photo credit: AJEL

Crows Nest, The Sauce Connect Manager

Over the cloud

We love to have our test automation run remotely (i.e in the cloud). In some cases, the local environment isn’t sufficient for the huge test automation environment matrix. Just imagine that your analytics team requires the test to cover all of these

  • latest two Chrome releases
  • latest two Firefox releases
  • latest Safari
  • latest Internet Explorer
  • latest Microsoft Edge
  • Windows 10
  • Windows 8
  • macOS Sierra

Taking the maintenance cost into consideration, do you really want to do this all by yourself?

Automated test environment cloud providers, such as Saucelabs, give you access to all these environments. By pointing our tests to their plug-n-play environments, we can throw those concerns away, enjoy some coffee and wait for the results.


Protected by the firewall, an internal network isn’t supposed to be seen from outside the company. But does that mean the test that runs over the cloud cannot see the server that runs in the internal network? No, not at all. Automated test environment cloud providers have already thought of it. For example, Saucelabs provides a proxy named Sauce Connect to allow tests to penetrate the firewall.

Having a way to grant remote test access to our internal network is gold. It means you can treat the cloud as your local. All of our Github pull request verification tasks in Walmartlabs are based on the Sauce Connect. When a developer PR his change into the git repo, Jenkins will

  1. Fetch the PR, build local env and do some preliminary check
  2. Open Sauce Connect on the Jenkins node
  3. Trigger tests over Saucelabs cloud
  4. Close Sauce Connect

All of our PR verifications are mocked and self contained, meaning the server/system under test will be running on the Jenkins node in the internal network, and no external request would be made from the Jenkins node during the test. Without the proxy technology such as Sauce Connect, we would not be able to run them over the cloud.

Secured Penetration

The proxy is quite useful, but on the other side, is it safe to give a third party full access to our internal network? You already know the answer. We have to limit external access to something controllable.


Working together with our InfoSec and Network engineering, we created a DMZ (demilitarized zone) network. All requests from Saucelabs to our internal network have to go through this DMZ network. More strictly we only allow DMZ network to access internal Jenkins nodes via a given range of ports.

The whole setup means we have to setup Sauce Connect in the DMZ network.

The Sauce Connect Pool

Instead of launching new Sauce Connect per Jenkins test run, we create a Sauce Connect pool where numbers of Sauce Connects are ready to serve when a test starts.

This pool is both good and bad news. The good news is that Sauce Connect supports pool mode natively (which is called High Availability Mode). The bad news is that, there are some known issues in its high availability mode, such as

  1. Performance of Sauce Connect goes down the longer it runs.
  2. There is no way to revive a dead Sauce Connect by itself. When it’s dead, it’s dead.

Also tedious manual operation is required for its maintenance (and we aren’t big fans of anything manual). We want to keep monitoring this pool automatically in case one or more Sauce Connect from the pool is dead, and it should also restart all Sauce Connects in the pool periodically due to the performance degrade.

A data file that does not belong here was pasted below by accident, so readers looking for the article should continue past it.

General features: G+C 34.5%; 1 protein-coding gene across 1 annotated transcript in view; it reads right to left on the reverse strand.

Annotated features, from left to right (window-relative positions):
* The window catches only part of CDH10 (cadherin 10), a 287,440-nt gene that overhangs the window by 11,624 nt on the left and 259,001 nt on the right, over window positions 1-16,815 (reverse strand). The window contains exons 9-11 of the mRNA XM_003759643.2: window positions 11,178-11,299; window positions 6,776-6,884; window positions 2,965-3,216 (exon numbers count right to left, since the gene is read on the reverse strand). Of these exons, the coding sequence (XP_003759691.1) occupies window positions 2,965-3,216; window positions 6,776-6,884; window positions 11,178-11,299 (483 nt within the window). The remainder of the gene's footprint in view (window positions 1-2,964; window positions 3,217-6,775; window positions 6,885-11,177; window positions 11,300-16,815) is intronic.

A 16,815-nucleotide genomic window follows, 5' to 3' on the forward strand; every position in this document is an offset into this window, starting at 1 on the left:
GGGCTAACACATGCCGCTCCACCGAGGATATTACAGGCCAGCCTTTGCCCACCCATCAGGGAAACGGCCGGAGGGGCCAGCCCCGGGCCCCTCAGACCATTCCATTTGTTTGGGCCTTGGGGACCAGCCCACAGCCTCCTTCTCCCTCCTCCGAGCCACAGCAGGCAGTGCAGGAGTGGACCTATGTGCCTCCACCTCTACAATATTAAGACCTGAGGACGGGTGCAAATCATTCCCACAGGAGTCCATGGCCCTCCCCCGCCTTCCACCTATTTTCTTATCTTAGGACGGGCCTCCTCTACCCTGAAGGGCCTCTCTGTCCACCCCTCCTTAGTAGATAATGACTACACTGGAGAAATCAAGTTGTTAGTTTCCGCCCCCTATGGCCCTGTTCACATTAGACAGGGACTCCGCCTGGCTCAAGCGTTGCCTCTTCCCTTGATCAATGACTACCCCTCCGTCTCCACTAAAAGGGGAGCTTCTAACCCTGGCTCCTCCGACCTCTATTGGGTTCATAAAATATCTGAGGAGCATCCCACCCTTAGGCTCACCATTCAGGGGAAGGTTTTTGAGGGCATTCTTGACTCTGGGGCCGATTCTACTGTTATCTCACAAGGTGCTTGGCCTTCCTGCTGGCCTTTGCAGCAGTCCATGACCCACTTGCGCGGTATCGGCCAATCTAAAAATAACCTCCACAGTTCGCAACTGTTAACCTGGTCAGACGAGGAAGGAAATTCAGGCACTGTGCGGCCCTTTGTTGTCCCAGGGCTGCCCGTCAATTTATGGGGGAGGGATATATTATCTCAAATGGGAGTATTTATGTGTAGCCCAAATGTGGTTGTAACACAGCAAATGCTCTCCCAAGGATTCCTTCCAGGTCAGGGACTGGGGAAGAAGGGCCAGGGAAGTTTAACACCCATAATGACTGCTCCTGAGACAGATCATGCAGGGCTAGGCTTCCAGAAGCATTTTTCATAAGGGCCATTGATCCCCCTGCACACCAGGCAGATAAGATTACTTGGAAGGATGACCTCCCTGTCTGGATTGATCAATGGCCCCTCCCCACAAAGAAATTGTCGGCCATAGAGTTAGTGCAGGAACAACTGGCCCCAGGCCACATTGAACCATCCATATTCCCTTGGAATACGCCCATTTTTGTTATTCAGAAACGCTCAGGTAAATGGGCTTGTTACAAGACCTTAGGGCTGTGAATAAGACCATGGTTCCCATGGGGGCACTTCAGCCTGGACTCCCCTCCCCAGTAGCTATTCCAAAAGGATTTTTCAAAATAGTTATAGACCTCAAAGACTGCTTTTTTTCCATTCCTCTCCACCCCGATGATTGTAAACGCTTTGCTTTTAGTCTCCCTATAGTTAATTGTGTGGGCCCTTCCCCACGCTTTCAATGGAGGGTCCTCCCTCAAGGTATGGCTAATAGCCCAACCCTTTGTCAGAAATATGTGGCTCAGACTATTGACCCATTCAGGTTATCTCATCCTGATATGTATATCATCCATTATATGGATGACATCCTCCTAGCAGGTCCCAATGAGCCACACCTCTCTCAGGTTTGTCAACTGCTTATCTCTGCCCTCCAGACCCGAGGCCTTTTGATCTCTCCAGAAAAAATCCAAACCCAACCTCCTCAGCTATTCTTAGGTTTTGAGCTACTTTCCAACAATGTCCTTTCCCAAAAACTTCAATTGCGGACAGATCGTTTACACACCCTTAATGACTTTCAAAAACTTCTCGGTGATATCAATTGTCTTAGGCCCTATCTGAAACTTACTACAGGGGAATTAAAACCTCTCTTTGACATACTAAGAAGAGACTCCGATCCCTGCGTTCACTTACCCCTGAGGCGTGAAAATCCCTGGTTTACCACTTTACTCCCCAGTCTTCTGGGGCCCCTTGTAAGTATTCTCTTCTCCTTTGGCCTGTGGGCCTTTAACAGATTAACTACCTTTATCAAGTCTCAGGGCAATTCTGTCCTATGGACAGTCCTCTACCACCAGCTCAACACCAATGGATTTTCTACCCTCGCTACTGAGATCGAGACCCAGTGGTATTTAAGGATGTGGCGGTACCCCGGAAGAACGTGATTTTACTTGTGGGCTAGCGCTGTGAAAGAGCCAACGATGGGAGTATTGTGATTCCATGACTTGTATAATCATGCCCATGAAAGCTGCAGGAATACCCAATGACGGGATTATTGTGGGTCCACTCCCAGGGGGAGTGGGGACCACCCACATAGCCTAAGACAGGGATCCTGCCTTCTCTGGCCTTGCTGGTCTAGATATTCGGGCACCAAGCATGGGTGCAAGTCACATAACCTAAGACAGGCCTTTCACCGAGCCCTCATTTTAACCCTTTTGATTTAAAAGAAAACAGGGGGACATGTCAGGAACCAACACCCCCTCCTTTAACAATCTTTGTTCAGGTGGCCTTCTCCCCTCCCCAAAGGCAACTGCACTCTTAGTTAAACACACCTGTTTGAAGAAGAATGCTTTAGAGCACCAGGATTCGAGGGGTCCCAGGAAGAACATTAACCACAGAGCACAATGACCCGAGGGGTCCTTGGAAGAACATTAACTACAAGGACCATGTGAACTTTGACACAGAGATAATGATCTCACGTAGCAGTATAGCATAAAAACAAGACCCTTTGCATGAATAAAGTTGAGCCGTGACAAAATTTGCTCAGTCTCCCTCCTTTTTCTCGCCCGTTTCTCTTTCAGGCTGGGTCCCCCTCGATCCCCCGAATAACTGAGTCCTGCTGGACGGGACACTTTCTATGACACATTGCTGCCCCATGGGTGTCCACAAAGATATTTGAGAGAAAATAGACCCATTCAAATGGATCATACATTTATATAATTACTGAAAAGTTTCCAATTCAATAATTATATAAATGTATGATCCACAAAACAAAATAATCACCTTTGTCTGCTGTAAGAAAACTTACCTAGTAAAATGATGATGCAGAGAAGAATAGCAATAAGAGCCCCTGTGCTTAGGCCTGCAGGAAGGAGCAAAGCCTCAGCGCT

The Crows-Nest

To address all these issues we created Crows-Nest. Crows-Nest monitors all the Sauce Connect pools (yeah, we actually run two pools for performance reasons). Crows-Nest does following things

  1. Checks the availability of each Sauce Connect
  2. Launches new Sauce Connects to replace the dead ones
  3. Periodically reports to statsd with Sauce Connect health and status

The details of design and implementation could be found in its README. And for your convenience Crows-Nest is even dockerized.

Launching a Crows-Nest is easy. It can either run as a standalone process or as a daemon with pm2.

Since Crows-Nest sends it status to statsd we can visualize our stability and get a better idea of how our Sauce Connects are running and visualizing the report helps us to get a better idea how our Sauce Connects serve the tests.

Sauce Connect status from grafana

When there is a glitch in either your network or Saucelabs, Sauce Connect might fail in restarting. Crows-Nest allows maximum 10 retries if needed.

So our typical Crows-Nest scenario is

  1. One Crows-Nest manages and multiple Sauce Connect processes
  2. Crows-Nest will restart All Sauce Connect one by one at 3am PST
  3. Crows-Nest will report Sauce Connect status (start time, stop time, retry number, current status) to statsd and Grafana
  4. Crows-Nest will keep monitoring Sauce Connect status and restart it when it is dead

We run Crows-Nest as a supervisor process in our DMZ network inside WalmartLabs. With Crows-nest we have successfully migrated all tests on Jenkins into DMZ network under secured monitor.

Surprise with Crows-Nest: Test Performance Improvement

In our comparison of test performance between using a single Sauce Connect and a Crows-Nest monitored Sauce Connect Pool we found a very interesting side effect by using Sauce Connect pool: tests run 10% to 15% faster approximately.

DMZ vs Non-DMZ test execution

What’s Next

Crows-Nest can also work as Sauce Connect manager. Our next goal for the Crows-Nest is to integrate it into Magellan as Sauce Connect manager, so our users can debug their tests in a similar setup as our Jenkins has.

Embrace The Cloud

The ability to run our internal automation tests over the cloud makes our life much easier. Better utilities/tools can help make test runs easier and more consistent. If you’re seeing similar issues with your Sauce Labs setups, I recommend you try out Crows-Nest.